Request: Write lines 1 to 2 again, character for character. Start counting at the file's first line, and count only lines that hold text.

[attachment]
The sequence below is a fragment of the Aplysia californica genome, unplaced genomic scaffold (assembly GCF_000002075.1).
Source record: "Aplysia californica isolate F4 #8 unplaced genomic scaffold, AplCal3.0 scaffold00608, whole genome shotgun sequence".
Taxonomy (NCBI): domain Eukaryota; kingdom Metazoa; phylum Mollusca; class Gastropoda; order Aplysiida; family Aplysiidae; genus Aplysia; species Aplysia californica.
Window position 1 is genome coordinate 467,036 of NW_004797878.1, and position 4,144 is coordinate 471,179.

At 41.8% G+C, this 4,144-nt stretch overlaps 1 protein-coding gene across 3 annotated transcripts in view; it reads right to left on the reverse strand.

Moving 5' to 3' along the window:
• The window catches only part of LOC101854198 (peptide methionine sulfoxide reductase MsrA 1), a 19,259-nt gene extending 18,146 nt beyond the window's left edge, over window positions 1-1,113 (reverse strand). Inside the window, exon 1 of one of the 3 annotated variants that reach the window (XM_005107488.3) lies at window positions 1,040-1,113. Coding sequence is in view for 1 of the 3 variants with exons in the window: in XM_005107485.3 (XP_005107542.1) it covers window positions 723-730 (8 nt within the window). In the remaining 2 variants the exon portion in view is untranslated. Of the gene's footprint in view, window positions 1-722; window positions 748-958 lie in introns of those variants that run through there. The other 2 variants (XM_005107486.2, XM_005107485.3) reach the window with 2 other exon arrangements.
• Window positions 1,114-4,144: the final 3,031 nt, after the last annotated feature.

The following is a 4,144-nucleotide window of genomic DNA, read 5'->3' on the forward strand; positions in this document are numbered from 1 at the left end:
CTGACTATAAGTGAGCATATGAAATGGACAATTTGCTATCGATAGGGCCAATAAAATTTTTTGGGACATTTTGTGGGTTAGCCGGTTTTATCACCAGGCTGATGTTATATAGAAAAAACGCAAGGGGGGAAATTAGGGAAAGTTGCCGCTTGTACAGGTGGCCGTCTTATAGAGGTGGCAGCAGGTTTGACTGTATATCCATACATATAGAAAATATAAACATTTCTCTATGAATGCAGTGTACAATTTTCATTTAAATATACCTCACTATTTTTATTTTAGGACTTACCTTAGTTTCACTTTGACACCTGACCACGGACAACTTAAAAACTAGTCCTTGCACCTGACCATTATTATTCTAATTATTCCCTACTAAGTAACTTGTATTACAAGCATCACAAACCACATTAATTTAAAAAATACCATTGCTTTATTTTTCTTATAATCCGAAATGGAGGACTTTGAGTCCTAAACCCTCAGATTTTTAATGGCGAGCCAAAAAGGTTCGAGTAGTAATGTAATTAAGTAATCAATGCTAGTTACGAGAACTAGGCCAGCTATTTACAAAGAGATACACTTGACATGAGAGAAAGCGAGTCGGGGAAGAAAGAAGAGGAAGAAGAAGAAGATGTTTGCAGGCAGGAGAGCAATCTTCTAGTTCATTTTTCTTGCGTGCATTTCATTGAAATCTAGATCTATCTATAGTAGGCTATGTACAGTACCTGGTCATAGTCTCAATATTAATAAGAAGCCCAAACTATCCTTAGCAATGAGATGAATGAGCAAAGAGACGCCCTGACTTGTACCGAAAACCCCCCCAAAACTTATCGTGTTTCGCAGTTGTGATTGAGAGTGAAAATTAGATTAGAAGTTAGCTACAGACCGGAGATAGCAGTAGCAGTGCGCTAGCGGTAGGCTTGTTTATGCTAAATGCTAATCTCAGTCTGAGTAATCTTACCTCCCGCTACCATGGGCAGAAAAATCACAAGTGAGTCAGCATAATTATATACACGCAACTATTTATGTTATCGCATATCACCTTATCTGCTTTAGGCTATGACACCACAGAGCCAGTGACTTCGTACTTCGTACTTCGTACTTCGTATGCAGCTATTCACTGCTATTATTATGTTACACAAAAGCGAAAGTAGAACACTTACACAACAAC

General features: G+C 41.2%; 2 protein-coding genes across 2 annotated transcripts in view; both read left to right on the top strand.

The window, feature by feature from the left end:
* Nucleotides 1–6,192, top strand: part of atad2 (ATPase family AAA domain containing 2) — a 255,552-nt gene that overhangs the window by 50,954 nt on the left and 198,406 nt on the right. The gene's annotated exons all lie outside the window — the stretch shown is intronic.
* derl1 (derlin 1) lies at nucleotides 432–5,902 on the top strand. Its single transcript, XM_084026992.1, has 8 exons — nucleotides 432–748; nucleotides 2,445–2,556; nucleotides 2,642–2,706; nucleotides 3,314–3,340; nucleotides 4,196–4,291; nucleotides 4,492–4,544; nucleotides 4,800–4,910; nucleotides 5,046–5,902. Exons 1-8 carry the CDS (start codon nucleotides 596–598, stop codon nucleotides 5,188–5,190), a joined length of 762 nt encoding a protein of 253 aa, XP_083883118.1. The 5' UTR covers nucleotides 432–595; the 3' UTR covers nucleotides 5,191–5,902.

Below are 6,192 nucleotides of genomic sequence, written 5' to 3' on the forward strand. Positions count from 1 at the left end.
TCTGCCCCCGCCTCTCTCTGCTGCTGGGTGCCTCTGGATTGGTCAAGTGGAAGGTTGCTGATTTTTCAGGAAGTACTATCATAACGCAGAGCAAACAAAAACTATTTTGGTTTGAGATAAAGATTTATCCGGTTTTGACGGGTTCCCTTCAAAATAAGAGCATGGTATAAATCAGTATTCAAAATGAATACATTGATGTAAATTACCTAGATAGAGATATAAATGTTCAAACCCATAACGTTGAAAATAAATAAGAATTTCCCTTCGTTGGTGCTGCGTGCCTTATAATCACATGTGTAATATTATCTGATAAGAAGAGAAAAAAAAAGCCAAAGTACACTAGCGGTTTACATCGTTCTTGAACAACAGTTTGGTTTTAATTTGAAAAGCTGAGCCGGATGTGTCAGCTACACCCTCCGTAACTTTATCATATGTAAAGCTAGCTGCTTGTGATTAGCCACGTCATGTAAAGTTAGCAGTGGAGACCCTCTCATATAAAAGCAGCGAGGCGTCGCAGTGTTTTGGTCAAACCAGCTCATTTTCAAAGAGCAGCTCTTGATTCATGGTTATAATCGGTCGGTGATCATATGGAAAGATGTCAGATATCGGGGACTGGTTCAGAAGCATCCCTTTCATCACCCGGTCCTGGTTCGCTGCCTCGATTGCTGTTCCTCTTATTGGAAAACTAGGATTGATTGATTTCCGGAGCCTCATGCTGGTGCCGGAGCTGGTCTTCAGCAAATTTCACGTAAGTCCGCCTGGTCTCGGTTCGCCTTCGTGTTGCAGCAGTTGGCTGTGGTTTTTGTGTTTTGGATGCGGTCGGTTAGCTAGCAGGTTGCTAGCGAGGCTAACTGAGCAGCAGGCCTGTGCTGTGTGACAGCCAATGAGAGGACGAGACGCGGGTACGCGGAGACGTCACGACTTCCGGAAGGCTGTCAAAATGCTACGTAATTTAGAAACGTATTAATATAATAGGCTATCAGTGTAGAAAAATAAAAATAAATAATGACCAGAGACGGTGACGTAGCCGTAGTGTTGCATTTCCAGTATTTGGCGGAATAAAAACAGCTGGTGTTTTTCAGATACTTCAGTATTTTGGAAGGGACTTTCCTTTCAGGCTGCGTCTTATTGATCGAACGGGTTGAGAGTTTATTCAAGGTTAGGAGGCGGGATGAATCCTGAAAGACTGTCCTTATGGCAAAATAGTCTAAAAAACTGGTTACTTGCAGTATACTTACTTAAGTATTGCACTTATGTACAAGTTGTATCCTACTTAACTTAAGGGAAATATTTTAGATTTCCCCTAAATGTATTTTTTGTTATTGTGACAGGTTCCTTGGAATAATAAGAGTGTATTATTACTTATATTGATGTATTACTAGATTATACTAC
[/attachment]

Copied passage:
The sequence below is a fragment of the Aplysia californica genome, unplaced genomic scaffold (assembly GCF_000002075.1).
Source record: "Aplysia californica isolate F4 #8 unplaced genomic scaffold, AplCal3.0 scaffold00608, whole genome shotgun sequence".